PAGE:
But these types of carbon credits are not without their critics. Emily Johnston from 350 Seattle joined the show to give a climate activist’s point of view.

“Sometimes people who hate offsets talk about ‘murder offsets.’ That a person could give money to a hospital to save some lives, while continuing to murder other people,” Johnston explained. “And that's not as far off the truth as we'd like it to be unfortunately, because using fossil fuels in ways that are nonessential, or using more of them than is necessary, is having deadly consequences all around the world. So, our top priority has to be stopping that essential use and not letting it continue.”

How does an organization make the calculation that it’s a good thing to preserve forests and green spaces, while at the same time tacitly allowing polluting companies to continue pollution without consequence?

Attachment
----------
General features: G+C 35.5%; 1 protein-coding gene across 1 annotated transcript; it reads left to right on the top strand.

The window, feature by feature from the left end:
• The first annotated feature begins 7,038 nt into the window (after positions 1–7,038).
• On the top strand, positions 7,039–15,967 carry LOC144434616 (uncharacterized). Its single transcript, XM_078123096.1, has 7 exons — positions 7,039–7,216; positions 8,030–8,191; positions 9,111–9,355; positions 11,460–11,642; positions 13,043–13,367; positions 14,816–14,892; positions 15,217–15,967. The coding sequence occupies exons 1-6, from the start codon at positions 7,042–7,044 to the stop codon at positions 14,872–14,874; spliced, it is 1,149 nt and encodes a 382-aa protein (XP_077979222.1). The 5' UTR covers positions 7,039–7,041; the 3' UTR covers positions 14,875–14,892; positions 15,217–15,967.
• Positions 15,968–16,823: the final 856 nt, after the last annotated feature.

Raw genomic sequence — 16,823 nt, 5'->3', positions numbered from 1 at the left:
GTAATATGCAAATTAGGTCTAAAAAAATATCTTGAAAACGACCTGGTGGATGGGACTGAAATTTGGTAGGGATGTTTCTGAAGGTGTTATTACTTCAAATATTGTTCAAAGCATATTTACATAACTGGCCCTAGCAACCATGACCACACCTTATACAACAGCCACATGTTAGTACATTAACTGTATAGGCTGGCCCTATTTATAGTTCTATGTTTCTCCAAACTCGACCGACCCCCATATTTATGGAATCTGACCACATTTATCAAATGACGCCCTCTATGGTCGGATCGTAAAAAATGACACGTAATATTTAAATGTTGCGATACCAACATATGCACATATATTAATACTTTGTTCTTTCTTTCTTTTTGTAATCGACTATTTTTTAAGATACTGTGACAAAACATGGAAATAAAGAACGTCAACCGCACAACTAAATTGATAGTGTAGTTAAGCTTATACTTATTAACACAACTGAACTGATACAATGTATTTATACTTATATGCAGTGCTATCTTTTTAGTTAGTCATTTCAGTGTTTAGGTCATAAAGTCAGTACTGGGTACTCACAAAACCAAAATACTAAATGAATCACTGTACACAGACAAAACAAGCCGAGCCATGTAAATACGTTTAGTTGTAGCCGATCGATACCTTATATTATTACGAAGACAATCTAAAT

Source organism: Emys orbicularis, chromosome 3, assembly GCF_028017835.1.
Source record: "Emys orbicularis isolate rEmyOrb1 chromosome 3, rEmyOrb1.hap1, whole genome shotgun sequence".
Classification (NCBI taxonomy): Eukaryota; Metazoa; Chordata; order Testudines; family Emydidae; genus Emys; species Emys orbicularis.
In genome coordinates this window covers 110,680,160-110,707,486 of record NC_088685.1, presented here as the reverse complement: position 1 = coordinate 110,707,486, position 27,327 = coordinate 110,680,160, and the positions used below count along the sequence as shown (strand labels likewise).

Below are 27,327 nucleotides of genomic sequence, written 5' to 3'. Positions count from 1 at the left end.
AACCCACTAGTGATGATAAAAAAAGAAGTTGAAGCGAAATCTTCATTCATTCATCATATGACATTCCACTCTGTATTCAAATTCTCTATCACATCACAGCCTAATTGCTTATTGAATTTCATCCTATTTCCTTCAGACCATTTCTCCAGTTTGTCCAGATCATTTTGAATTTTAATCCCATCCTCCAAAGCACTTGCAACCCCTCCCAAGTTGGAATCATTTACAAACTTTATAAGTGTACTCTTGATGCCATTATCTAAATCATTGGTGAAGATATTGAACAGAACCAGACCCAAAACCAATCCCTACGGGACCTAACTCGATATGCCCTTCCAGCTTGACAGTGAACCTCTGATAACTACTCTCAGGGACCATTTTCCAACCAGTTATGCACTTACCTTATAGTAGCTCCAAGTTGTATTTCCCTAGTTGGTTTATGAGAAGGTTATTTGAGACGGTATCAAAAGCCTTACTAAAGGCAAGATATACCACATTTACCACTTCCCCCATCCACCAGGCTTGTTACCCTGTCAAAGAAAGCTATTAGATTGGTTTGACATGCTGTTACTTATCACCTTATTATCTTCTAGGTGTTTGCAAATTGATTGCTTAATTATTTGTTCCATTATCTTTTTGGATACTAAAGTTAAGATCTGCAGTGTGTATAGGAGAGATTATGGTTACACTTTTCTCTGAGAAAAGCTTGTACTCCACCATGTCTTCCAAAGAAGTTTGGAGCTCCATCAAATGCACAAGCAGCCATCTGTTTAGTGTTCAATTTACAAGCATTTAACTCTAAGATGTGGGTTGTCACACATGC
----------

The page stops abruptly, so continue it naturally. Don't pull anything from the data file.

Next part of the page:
Johnston said it comes down to "additionality."

“The question is, are these forests or these little patches of woods truly on the chopping block, where they're going to be clear-cut and developed sometime soon?" Johnston said. "And so, are we getting something that we were going to lose?”

She said another thing to think about is balance.

“Were they on the chopping block for a Walmart? Or were they on the chopping block for like transit-served dense housing?” Johnston asked. “The complexities of whether it's a climate good or not are much greater, because we need a lot more affordable housing in urban areas in King County.”

Another thing to consider is the types of carbon offsets there are. Do carbon offset credits trade the good of preserving forests and green spaces for the bad of prolonged carbon being pumped into the atmosphere?

Seth Zuckerman, executive director of Northwest Natural Resource Group, said it’s important to distinguish between “voluntary” and “compliance.”

“There are companies who want to make a voluntary contribution to offset the carbon emissions that are just part of their operations as they make the transition towards a more efficient and renewably powered economy. And so they're doing this out of goodwill,” Zuckerman explained.